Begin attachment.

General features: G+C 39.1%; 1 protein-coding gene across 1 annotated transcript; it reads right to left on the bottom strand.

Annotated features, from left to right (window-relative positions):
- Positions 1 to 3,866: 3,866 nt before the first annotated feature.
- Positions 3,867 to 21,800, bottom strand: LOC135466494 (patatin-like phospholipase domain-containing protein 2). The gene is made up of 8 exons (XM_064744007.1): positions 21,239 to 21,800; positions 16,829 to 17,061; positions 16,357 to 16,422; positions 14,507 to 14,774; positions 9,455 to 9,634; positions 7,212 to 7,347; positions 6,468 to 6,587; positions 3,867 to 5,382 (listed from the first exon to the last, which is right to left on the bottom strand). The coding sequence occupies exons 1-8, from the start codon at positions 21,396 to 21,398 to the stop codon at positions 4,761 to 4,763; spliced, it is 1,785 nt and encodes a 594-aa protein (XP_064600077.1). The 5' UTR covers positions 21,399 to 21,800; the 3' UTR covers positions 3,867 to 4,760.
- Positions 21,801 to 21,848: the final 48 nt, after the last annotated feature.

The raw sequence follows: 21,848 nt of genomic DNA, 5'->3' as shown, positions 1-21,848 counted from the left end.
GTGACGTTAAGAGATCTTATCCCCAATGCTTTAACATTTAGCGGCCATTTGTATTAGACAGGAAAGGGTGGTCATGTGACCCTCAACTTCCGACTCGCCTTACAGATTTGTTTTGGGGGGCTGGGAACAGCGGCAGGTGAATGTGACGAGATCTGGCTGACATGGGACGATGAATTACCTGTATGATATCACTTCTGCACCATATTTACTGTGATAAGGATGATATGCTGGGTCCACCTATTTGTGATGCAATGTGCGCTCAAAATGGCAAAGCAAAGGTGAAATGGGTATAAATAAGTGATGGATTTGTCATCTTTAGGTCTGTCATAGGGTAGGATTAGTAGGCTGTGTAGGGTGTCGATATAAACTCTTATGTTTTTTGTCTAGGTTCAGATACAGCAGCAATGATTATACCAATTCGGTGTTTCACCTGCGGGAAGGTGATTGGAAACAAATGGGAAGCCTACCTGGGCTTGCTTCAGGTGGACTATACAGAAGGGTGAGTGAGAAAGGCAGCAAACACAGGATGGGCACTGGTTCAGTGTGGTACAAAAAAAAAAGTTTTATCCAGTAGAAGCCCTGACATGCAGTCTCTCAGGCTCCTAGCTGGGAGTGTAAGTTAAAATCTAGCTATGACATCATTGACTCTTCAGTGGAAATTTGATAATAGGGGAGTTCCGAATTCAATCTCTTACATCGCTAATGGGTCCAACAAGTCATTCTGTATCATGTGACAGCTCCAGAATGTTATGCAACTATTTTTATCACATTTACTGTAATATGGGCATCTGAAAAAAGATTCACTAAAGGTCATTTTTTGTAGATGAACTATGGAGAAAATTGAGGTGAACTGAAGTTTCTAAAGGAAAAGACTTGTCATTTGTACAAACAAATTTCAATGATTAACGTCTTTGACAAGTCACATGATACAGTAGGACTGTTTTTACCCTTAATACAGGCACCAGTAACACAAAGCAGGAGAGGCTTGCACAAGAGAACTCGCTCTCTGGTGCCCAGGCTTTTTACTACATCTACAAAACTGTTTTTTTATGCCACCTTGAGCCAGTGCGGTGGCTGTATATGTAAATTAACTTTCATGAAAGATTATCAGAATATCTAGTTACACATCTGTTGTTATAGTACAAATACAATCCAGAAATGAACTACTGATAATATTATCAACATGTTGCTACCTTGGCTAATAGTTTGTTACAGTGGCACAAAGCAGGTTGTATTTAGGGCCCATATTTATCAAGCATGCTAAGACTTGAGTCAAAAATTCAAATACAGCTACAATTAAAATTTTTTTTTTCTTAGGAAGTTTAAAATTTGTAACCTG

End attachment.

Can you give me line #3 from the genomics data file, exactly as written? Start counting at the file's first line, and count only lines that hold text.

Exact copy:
- Positions 1 to 3,866: 3,866 nt before the first annotated feature.